The networking world remains one of the last bastions of the mainframe computing design point. Back in 1987 Garth Gibson, Dave Patterson, and Randy Katz showed we could aggregate low-cost, low-quality commodity disks into storage subsystems far more reliable and much less expensive than the best purpose-built storage subsystems (Redundant Array of Inexpensive Disks). The lesson played out yet again where we learned that large aggregations of low-cost, low-quality commodity servers are far more reliable and less expensive than the best purpose-built scale up servers. However, this logic has not yet played out in the networking world.
The networking equipment world looks just like mainframe computing ecosystem did 40 years ago. A small number of players produce vertically integrated solutions where the ASICs (the central processing unit responsible for high speed data packet switching), the hardware design, the hardware manufacture, and the entire software stack are stack are single sourced and vertically integrated. Just as you couldn’t run IBM MVS on a Burrows computer, you can’t run Cisco IOS on Juniper equipment.
When networking gear is purchased, it’s packaged as a single sourced, vertically integrated stack. In contrast, in the commodity server world, starting at the most basic component, CPUs are multi-sourced. We can get CPUs from AMD and Intel. Compatible servers built from either Intel or AMD CPUs are available from HP, Dell, IBM, SGI, ZT Systems, Silicon Mechanics, and many others. Any of these servers can support both proprietary and open source operating systems. The commodity server world is open and multi-sourced at every layer in the stack.
Open, multi-layer hardware and software stacks encourage innovation and rapidly drive down costs. The server world is clear evidence of what is possible when such an ecosystem emerges. In the networking world, we have a long way to go but small steps are being made. Broadcom, Fulcrum, Marvell, Dune (recently purchased by Broadcom), Fujitsu and others all produce ASICs (the data plane CPU of the networking world). These ASICS are available for any hardware designer to pick up and use. Unfortunately, there is no standardization and hardware designs based upon one part can’t easily be adapted to use another.
In the X86 world, the combination of the X86 ISA, hardware platform, and the BIOS forms a De facto standard interface. Any server supporting this low level interface can host the wide variety of different Linux systems, Windows, and many embedded O/Ss. The existence of this layer allows software innovation above and encourages nearly unconstrained hardware innovation below. New hardware designs work with existing software. New software extensions and enhancements work with all the existing hardware platforms. Hardware producers get a wider variety of good quality operating systems. Operating systems authors get a broad install base of existing hardware to target. Both get bigger effective markets. High volumes encourage greater investment and drive down costs.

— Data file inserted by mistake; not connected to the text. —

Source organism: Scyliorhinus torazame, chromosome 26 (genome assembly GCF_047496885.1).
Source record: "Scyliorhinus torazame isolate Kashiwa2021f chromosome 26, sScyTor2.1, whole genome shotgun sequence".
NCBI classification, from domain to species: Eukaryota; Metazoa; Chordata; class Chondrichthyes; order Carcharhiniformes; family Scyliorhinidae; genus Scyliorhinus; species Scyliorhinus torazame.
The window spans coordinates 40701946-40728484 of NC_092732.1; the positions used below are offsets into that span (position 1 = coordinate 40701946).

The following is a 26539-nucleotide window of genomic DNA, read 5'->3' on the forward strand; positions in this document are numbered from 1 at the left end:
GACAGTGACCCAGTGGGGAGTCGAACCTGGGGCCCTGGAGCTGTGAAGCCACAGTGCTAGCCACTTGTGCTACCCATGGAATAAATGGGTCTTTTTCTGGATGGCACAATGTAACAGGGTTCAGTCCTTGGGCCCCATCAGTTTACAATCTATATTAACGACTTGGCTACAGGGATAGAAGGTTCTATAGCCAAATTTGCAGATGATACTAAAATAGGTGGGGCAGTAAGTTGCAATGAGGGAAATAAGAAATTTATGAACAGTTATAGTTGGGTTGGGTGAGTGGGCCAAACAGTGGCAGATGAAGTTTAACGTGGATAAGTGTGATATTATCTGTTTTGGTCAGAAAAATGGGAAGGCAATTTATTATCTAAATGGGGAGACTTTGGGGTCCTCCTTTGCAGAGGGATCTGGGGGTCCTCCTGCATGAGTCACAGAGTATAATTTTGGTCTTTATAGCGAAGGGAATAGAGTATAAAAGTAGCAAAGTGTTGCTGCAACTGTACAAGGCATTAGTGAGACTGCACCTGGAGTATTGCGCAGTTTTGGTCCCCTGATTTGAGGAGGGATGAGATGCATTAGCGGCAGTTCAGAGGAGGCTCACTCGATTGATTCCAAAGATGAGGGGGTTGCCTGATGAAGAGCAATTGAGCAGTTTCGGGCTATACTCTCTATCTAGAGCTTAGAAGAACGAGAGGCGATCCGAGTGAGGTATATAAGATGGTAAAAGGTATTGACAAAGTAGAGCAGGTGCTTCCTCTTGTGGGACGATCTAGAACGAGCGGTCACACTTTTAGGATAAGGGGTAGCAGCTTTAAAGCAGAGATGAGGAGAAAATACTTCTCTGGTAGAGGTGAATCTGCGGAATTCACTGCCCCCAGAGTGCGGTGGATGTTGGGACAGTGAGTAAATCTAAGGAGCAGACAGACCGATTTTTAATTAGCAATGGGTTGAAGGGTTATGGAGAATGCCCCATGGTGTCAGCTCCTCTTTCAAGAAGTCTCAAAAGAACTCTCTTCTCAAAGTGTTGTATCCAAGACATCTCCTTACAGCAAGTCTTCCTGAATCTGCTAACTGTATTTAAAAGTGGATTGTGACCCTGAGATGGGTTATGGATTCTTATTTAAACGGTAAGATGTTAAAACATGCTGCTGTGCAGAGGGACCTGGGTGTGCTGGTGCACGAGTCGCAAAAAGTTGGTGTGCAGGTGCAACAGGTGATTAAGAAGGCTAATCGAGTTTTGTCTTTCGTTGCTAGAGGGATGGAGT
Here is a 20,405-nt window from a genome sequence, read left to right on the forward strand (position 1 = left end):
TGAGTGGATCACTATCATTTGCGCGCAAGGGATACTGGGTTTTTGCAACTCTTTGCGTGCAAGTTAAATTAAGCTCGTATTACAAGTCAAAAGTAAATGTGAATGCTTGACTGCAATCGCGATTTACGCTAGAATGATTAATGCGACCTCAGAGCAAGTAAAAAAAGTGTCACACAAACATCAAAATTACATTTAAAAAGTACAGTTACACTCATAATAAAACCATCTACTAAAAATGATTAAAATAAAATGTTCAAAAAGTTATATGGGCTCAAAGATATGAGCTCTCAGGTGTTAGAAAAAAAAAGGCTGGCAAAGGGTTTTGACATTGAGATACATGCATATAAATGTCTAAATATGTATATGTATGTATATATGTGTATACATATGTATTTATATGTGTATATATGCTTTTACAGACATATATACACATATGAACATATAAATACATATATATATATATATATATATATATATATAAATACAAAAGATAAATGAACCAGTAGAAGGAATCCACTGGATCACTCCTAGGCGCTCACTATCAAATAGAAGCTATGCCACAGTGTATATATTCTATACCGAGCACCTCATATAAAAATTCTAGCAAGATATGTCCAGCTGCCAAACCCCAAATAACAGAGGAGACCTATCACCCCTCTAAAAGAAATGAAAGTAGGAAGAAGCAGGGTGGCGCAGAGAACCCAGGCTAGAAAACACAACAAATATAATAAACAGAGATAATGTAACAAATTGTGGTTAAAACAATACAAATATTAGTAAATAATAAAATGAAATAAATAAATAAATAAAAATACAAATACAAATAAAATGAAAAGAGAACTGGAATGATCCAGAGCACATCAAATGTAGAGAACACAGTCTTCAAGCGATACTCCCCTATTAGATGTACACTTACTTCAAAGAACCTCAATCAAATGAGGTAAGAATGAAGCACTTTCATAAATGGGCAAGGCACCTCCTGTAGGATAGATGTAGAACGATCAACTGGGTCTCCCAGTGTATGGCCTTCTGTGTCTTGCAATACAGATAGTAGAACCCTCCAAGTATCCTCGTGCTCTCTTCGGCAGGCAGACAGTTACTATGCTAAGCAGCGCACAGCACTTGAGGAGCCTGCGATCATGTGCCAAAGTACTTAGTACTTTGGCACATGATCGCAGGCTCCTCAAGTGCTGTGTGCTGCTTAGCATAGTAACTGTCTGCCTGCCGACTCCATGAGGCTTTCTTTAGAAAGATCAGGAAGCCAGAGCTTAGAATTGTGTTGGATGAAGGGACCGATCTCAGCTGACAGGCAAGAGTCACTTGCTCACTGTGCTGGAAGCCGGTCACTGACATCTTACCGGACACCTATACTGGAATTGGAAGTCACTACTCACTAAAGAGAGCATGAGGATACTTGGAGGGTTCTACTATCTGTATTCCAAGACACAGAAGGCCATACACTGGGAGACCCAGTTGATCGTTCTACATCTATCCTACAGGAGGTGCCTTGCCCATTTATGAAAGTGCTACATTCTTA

This standardized layer hasn’t existed in the networking ecosystem as it has in the commodity server world. As a consequence, we don’t have high quality networking stacks able to run across a wide variety of networking devices. A potential solution is near: OpenFlow. This work originating out of the Stanford networking team driven by Nick McKeown. It is a low level hardware independent interface for updating network routing tables in a hardware independent-way. It is sufficiently rich to support current routing protocols and it also can support research protocols optimized at high-scale data center networking systems such as VL2 and PortLand. Current OpenFlow implementations exist on X86 hardware running linux, Broadcom, NEC, NetFPGA, Toroki, and many others.
The ingredients of an open stack are coming together. We have merchant silicon ASIC from Broadcom, Fulcrum, Dune and others. We have commodity, high-radix routers available from Broadcom (shipped by many competing OEMs), Arista, and others. We have the beginnings of industry momentum behind OpenFlow which has a very good chance of being that low level networking interface we need. A broadly available, low-level interface may allow a high-quality, open source networking stack to emerge. I see the beginnings of the right thing happening.
· OpenFlow web site: http://www.openflowswitch.org/
· OpenFlow paper: Enabling Innovation in Campus Networks
· My Stanford Clean Slate Talk Slides: DC Networks are in my way
b: http://blog.mvdirona.com / http://perspectives.mvdirona.com
Disclaimer: The opinions expressed here are my own and do not
necessarily represent those of current or past employers.